Archive for the ‘Social networks’ Category

Computer Assisted Reporting (CAR): some theory

14 October 2008


Here follows the lecture prompts for part I of my 2008/9 lectures on Computer Assisted Reporting (CAR). For part II on sources – see here.

Because of the speed at which new initiatives (and relevant research examples) come and go in this field, I’ll be adding updates on this post from time to time.

But to stay fully up to date with developments, keep an eye on my blog and website. (more…)


Computer Assisted Reporting (CAR): some sources

30 September 2008

Here follows the lecture prompts for part II of my 2008/9 lectures on Computer Assisted Reporting (CAR). For part II on theory – see here (more…)

Tomorrow’s news is already out there

21 June 2008

Last week I was asked about tracking the use of keywords used in web search.

This is an area of most concern to web developers, but can serve several journalistic purposes too.

From an archival point of view, it can give you an insight into the terms being used by your audience, allowing you to optimise the metadata for your content to make it easier for them to find.

It can also provide you with a means of auditing how you are doing against your competitors in the field, in terms of your coverage (and your competitor’s coverage), compared with what subjects people are interested in (and hence searching for). (more…)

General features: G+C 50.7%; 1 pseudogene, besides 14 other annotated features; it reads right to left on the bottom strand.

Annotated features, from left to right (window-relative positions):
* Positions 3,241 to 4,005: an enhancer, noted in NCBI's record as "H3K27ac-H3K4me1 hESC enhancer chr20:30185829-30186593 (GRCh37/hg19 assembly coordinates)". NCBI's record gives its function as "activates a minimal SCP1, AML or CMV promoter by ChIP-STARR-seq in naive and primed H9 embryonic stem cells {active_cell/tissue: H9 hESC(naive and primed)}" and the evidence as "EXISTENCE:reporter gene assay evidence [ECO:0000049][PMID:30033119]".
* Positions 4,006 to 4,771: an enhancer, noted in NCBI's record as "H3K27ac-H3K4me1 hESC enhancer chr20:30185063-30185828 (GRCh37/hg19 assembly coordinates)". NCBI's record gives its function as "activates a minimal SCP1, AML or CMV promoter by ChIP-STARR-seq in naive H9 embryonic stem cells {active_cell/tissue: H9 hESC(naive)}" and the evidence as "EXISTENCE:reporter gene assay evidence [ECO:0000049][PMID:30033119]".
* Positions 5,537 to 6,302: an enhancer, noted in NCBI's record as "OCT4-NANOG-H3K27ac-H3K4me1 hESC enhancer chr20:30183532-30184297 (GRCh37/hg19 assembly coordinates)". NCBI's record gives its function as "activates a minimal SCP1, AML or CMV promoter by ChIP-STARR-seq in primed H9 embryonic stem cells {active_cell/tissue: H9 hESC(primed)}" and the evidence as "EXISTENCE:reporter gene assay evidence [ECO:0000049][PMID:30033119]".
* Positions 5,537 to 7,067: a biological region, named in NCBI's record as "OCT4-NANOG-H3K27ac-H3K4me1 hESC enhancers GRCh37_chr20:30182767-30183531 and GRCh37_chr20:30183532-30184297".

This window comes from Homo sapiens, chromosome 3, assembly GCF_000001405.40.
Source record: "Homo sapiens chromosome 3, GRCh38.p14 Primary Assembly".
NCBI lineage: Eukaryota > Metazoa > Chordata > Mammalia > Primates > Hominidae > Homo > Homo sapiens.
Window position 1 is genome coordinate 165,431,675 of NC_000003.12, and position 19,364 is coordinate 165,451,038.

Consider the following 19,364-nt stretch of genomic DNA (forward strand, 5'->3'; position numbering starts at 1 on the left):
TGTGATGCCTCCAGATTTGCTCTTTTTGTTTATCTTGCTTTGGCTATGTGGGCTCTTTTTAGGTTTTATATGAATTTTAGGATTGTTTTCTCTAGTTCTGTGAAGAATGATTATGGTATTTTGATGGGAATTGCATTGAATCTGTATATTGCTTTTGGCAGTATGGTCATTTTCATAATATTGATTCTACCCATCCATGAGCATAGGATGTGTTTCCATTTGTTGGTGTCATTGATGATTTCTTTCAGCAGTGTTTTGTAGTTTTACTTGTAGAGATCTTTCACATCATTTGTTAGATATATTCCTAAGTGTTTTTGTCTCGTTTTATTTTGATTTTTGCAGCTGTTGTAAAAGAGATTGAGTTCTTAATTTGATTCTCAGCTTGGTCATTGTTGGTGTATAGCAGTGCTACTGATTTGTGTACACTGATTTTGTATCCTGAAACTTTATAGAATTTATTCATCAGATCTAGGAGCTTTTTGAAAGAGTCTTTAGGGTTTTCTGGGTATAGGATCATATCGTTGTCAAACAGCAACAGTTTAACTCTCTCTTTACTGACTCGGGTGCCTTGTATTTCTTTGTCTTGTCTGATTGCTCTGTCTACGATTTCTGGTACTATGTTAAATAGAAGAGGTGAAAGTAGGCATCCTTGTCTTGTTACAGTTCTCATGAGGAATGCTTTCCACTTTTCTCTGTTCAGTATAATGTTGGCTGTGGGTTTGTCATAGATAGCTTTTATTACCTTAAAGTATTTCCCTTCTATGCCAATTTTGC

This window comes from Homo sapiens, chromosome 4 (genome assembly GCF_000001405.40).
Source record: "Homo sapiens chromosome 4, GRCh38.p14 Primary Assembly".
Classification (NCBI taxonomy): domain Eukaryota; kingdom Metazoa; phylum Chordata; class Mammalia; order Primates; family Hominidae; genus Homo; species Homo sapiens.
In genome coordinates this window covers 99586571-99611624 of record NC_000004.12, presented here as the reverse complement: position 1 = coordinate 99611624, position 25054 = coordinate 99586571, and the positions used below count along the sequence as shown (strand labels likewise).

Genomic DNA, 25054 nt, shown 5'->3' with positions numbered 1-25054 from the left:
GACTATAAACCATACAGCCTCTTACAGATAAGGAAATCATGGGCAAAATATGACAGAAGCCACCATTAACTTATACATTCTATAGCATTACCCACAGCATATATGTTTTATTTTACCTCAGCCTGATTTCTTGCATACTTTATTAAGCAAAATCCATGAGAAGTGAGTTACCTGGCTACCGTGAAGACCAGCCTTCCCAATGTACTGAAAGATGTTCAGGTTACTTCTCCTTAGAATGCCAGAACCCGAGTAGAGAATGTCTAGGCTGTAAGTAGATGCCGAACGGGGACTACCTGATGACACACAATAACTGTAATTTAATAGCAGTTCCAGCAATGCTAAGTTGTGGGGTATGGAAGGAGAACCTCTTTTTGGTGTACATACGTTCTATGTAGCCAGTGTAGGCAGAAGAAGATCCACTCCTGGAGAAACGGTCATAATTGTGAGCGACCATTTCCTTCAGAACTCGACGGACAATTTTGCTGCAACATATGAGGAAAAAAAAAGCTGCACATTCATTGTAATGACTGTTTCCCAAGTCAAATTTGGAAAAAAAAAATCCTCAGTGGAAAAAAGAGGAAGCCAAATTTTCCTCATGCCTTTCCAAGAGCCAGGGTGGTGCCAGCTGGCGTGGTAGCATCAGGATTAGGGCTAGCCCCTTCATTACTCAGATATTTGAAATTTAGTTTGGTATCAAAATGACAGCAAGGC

Connecting for Care: new social care source

12 June 2008

Journalists seeking contributors in the world of caring would do well to keep tabs on a new ‘virtual network’ Connecting for Care.


Set up by Intel, the site aims to provide a space for carers to communicate with each other, and seek out advice.


Given our ageing population will need to be looked after somehow, caring (whether voluntary or professional) is bound to shoot up the news agenda in the coming years. Top dog for people-snooping

2 May 2008

I had a look at Pipl for the first time the other day – and happy news!


It’s now my favourite people finder – its like yoname on steroids.  Where yoname only lets you search for people across social networks (and a select grouping of them at that), Pipl searches across most of the means by which someone might be (legally) tracked online. (more…)